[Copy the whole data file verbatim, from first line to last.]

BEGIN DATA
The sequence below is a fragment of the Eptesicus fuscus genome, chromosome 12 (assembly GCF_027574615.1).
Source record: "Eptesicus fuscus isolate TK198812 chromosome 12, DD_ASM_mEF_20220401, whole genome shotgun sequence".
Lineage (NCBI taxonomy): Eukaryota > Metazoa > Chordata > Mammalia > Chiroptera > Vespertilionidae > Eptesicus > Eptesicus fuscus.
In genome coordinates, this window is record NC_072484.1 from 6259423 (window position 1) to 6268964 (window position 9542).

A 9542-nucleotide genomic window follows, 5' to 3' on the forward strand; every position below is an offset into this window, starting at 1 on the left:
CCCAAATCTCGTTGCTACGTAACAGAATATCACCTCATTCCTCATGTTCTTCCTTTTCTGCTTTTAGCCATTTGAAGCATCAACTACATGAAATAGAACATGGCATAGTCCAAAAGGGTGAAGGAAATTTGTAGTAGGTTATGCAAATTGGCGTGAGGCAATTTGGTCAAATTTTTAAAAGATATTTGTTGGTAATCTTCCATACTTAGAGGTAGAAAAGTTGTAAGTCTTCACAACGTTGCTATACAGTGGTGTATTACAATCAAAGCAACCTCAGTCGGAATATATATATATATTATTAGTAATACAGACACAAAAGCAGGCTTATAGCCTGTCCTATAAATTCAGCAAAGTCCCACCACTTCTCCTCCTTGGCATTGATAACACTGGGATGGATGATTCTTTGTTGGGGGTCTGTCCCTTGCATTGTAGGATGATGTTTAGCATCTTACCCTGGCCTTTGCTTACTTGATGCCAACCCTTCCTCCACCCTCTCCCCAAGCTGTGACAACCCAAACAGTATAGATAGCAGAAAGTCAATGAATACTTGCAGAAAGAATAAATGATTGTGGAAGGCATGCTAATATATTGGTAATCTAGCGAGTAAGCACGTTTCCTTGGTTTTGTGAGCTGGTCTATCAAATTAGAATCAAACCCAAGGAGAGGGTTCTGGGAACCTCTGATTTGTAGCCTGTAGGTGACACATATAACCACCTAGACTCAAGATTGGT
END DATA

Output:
The sequence below is a fragment of the Eptesicus fuscus genome, chromosome 12 (assembly GCF_027574615.1).
Source record: "Eptesicus fuscus isolate TK198812 chromosome 12, DD_ASM_mEF_20220401, whole genome shotgun sequence".
Lineage (NCBI taxonomy): Eukaryota > Metazoa > Chordata > Mammalia > Chiroptera > Vespertilionidae > Eptesicus > Eptesicus fuscus.
In genome coordinates, this window is record NC_072484.1 from 6259423 (window position 1) to 6268964 (window position 9542).

A 9542-nucleotide genomic window follows, 5' to 3' on the forward strand; every position below is an offset into this window, starting at 1 on the left:
CCCAAATCTCGTTGCTACGTAACAGAATATCACCTCATTCCTCATGTTCTTCCTTTTCTGCTTTTAGCCATTTGAAGCATCAACTACATGAAATAGAACATGGCATAGTCCAAAAGGGTGAAGGAAATTTGTAGTAGGTTATGCAAATTGGCGTGAGGCAATTTGGTCAAATTTTTAAAAGATATTTGTTGGTAATCTTCCATACTTAGAGGTAGAAAAGTTGTAAGTCTTCACAACGTTGCTATACAGTGGTGTATTACAATCAAAGCAACCTCAGTCGGAATATATATATATATTATTAGTAATACAGACACAAAAGCAGGCTTATAGCCTGTCCTATAAATTCAGCAAAGTCCCACCACTTCTCCTCCTTGGCATTGATAACACTGGGATGGATGATTCTTTGTTGGGGGTCTGTCCCTTGCATTGTAGGATGATGTTTAGCATCTTACCCTGGCCTTTGCTTACTTGATGCCAACCCTTCCTCCACCCTCTCCCCAAGCTGTGACAACCCAAACAGTATAGATAGCAGAAAGTCAATGAATACTTGCAGAAAGAATAAATGATTGTGGAAGGCATGCTAATATATTGGTAATCTAGCGAGTAAGCACGTTTCCTTGGTTTTGTGAGCTGGTCTATCAAATTAGAATCAAACCCAAGGAGAGGGTTCTGGGAACCTCTGATTTGTAGCCTGTAGGTGACACATATAACCACCTAGACTCAAGATTGGT